Child Development Series
HealthLink BC File #92a, January 2011
Your Child and Play
From Birth to Three Years
Through play, your child learns and develops and sees how people relate to each other. Through play and curiosity, your child develops language skills, social skills like cooperation and sharing, and physical and thinking skills such as how to do things or how things work.
Your Child and Play
Babies develop quickly due to rapid physical growth and brain development. As a parent, you are a key partner in your baby's development. Your caring, nurturing, and safe parenting help ensure your child's optimal development. Remember, each child is unique and develops at his / her own pace. There are general guidelines about child development at different ages.
As a parent, you are the first to play with your baby - the one who provides a safe place to explore and who offers fun and interest. Babies are very social beings and they enjoy play. Take time to play and get to know your baby. Watch what your baby likes best and when your baby likes to play most. Child-proof your home and create a safe place for play. See Health Canada's website for information on "Is Your Child Safe?" at www.hc-sc.gc.ca/cps-spc/pubs/cons/child-enfant/index-eng.php
As your child grows, experts recommend that parents support and encourage their children to play as follows:
- Play actively - Toddlers need at least 60 minutes of physical activity every day to build strong bones, muscles, heart and lungs. Try dancing, skipping, jumping or running.
- Play with other children when possible to help develop social skills such as sharing.
- Play in ways that foster your child's creativity and self-expression.
Your Child's Growth
During the first six months of babies' lives, they grow very fast and learn new skills every day. First they find their fingers, and then their toes. They start to reach for things and realize they can get what they want by themselves. They hold up their head, look around and discover the world. They rock from side to side, and they roll over. Then they learn to crawl and walk. To ensure safety, stay ahead of your baby to keep her from grabbing dangerous things or falling down steps.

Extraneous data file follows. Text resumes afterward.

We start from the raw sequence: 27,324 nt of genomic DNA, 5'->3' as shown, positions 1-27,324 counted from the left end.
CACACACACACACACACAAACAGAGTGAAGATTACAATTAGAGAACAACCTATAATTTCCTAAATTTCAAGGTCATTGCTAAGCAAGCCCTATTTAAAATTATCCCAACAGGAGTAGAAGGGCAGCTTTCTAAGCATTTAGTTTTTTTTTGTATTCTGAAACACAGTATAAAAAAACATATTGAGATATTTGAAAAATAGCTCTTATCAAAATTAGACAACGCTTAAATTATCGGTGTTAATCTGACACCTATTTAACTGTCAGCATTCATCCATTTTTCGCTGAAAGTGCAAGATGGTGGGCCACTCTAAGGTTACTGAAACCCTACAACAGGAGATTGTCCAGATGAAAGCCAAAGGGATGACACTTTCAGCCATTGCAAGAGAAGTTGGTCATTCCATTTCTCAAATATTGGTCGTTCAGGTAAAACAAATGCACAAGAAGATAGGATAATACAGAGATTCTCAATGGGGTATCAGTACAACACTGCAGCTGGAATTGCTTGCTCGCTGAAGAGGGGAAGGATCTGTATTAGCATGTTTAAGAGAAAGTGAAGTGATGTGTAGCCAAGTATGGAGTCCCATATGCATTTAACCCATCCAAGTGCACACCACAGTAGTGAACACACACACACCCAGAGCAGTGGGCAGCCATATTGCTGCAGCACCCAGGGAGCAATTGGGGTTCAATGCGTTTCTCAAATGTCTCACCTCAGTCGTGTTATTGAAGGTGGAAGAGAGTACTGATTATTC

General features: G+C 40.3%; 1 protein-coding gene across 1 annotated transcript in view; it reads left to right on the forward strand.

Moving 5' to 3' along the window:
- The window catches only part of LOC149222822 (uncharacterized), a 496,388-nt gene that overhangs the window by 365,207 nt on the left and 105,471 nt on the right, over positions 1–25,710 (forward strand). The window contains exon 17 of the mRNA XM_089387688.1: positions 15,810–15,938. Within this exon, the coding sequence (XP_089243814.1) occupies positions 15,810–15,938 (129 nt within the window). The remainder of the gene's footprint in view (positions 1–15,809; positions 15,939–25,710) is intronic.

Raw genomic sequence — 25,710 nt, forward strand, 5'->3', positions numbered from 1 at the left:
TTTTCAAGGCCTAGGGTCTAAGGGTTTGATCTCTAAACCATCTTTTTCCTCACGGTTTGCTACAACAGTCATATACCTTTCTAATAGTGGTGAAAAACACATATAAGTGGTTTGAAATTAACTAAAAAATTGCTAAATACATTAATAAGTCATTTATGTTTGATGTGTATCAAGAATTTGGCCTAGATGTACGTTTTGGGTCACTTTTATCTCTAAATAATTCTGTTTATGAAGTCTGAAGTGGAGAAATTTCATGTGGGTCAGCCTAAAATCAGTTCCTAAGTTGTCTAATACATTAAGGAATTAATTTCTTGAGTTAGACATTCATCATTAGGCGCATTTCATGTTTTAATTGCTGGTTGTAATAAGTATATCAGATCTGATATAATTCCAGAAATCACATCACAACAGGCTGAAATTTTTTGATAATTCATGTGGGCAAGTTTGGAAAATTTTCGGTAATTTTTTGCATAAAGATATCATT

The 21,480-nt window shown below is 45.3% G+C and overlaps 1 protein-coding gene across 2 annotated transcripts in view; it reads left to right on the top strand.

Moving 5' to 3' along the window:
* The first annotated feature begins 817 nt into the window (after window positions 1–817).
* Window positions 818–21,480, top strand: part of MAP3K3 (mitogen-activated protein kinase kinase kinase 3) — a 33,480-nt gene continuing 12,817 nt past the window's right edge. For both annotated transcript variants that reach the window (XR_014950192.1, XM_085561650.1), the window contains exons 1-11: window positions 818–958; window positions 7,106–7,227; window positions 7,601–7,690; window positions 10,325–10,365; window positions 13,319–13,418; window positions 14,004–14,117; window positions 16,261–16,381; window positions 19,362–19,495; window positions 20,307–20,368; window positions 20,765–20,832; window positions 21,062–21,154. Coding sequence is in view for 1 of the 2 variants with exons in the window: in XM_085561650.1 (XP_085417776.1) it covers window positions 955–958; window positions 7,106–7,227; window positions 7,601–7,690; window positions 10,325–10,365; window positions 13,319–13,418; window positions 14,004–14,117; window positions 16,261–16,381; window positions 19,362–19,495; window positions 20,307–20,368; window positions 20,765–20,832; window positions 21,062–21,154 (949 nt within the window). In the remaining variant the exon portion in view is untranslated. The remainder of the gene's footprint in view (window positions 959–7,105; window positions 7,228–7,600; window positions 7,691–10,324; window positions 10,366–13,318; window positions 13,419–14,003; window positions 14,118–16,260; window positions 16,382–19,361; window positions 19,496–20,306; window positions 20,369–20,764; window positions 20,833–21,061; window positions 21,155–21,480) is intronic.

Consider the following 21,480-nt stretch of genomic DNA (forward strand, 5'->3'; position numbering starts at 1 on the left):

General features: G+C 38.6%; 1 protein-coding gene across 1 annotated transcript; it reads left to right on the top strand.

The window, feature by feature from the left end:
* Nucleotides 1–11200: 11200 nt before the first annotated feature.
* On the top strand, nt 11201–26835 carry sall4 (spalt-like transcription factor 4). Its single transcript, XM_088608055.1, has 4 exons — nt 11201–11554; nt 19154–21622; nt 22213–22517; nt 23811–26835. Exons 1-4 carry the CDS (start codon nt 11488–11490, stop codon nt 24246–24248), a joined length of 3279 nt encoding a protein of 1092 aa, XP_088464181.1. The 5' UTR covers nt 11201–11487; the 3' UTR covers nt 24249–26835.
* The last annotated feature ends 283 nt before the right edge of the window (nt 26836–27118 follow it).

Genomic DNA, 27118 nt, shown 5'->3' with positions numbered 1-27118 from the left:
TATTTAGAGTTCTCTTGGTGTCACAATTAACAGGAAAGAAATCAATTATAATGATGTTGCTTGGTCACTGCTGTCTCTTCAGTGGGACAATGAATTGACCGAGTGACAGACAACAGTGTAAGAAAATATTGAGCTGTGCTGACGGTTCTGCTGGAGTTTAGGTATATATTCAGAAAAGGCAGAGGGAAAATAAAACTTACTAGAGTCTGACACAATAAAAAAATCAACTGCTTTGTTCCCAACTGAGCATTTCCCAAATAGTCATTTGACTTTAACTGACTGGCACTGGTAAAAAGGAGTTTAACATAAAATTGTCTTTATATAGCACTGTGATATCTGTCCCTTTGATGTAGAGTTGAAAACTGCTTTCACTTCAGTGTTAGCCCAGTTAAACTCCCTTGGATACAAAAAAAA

Types of Play
Although you may organize your child's play activities at times, most play should be spontaneous and unstructured. When toddlers have the freedom to explore and move at their own speed, they learn the most. Follow your toddler's lead and offer new toys or activities for fun and interest.
Children learn through various types of play. You will probably see your child play in the following ways:
- Solitary play - This is when your child plays by herself. All children like solitary play at times.
- Parallel play - This happens when your child plays beside another child, but they do not interact or play together. Toddlers enjoy parallel play where they observe and often imitate what others do.
- Imitative play - Children imitate or copy each other.
- Social activity - This is the first step toward playing and having fun with others. Before 2 years or 24 months of age, she will offer toys, and communicate with other children.
- Cooperative play - As your child gets older, she will start to play with other children, usually at 3 years or 36 months of age or older.
Types of Activities
The first year is an important time to develop your baby's speech and language skills. Talk to your baby. Point out your eyes, ears and nose, and show him new things and colours. By talking to your baby, you are helping him learn language and communication skills.
In addition, babies learn through touch. Help them explore their world by giving them lots of different shapes and textures. Talk to them as they feel different things, such as a soft stuffed toy. Babies also like to make noise, so give toys such as plastic keys or rattles.
|Check the size of toys and make sure a toy cannot be made smaller. Any toy that fits completely into your child's mouth is too small and can cause choking.|
Babies love to watch you. You can put the baby seat in a safe place on the ground where your baby can watch you make dinner or clean the room. Using simple words and sentences to talk about what you are doing.
Babies love to look at new things, such as mobiles made with bright colours and shapes. Put colourful pictures up where your baby can see them. Start your baby's own personal book with photos including family and friends. Babies love books for the pictures and for the sound of your voice reading. Read to your child every day.
Babies also like music. Play the music you like and your baby will probably enjoy it too. Remember to keep the volume low. Babies like the sound of singing, so sing to them as well.
Babies enjoy walks in a stroller or baby pack to start. As they get older, toddlers like to play and move around, such as crawling, walking, or running. Get outdoors for a walk, and be familiar with your local playgrounds. Children enjoy opportunities to go out and around the block, to the store, play at the beach, or visit family or friends. These are all adventures and learning opportunities.
As your child grows, he will learn best when he can choose what he wants to do from a few options. With time, toddlers will also offer to help parents with activities around the house. Find creative and safe ways that your child can help you. Through play, children are learning cause and effect, new skills, new words, and knowledge of the world.
For more information about child health and development, see the Best Chance website at www.bestchance.gov.bc.ca/
More HealthLinkBC Files on child development series:
- 92b Your Child's Development from Birth to Three Years
- 92c Your Child's Feelings
- 92d Toilet Training
- 92e Time for Bed
For more HealthLinkBC File topics, visit www.HealthLinkBC.ca/healthfiles/ or your local public health unit.
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